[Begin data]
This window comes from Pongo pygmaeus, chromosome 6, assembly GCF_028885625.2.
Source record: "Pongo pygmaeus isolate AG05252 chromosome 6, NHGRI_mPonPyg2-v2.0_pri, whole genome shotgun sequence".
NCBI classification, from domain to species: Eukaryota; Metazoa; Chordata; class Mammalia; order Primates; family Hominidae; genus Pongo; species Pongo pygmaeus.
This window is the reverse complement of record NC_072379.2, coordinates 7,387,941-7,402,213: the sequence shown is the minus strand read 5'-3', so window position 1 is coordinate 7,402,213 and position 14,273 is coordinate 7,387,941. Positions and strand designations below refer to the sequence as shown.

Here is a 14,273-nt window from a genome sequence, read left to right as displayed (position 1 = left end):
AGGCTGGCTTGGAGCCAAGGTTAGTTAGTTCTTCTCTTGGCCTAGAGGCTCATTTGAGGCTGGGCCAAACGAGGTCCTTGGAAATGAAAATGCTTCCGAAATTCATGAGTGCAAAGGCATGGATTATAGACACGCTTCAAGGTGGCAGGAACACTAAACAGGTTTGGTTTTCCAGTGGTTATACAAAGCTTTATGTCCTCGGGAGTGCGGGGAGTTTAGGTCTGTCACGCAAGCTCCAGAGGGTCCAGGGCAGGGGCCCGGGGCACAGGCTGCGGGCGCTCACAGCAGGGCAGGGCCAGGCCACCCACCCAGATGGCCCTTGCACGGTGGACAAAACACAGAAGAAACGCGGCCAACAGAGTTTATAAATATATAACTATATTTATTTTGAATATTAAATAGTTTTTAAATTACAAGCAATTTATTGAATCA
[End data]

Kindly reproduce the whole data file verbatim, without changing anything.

This window comes from Pongo pygmaeus, chromosome 6, assembly GCF_028885625.2.
Source record: "Pongo pygmaeus isolate AG05252 chromosome 6, NHGRI_mPonPyg2-v2.0_pri, whole genome shotgun sequence".
NCBI classification, from domain to species: Eukaryota; Metazoa; Chordata; class Mammalia; order Primates; family Hominidae; genus Pongo; species Pongo pygmaeus.
This window is the reverse complement of record NC_072379.2, coordinates 7,387,941-7,402,213: the sequence shown is the minus strand read 5'-3', so window position 1 is coordinate 7,402,213 and position 14,273 is coordinate 7,387,941. Positions and strand designations below refer to the sequence as shown.

Here is a 14,273-nt window from a genome sequence, read left to right as displayed (position 1 = left end):
AGGCTGGCTTGGAGCCAAGGTTAGTTAGTTCTTCTCTTGGCCTAGAGGCTCATTTGAGGCTGGGCCAAACGAGGTCCTTGGAAATGAAAATGCTTCCGAAATTCATGAGTGCAAAGGCATGGATTATAGACACGCTTCAAGGTGGCAGGAACACTAAACAGGTTTGGTTTTCCAGTGGTTATACAAAGCTTTATGTCCTCGGGAGTGCGGGGAGTTTAGGTCTGTCACGCAAGCTCCAGAGGGTCCAGGGCAGGGGCCCGGGGCACAGGCTGCGGGCGCTCACAGCAGGGCAGGGCCAGGCCACCCACCCAGATGGCCCTTGCACGGTGGACAAAACACAGAAGAAACGCGGCCAACAGAGTTTATAAATATATAACTATATTTATTTTGAATATTAAATAGTTTTTAAATTACAAGCAATTTATTGAATCA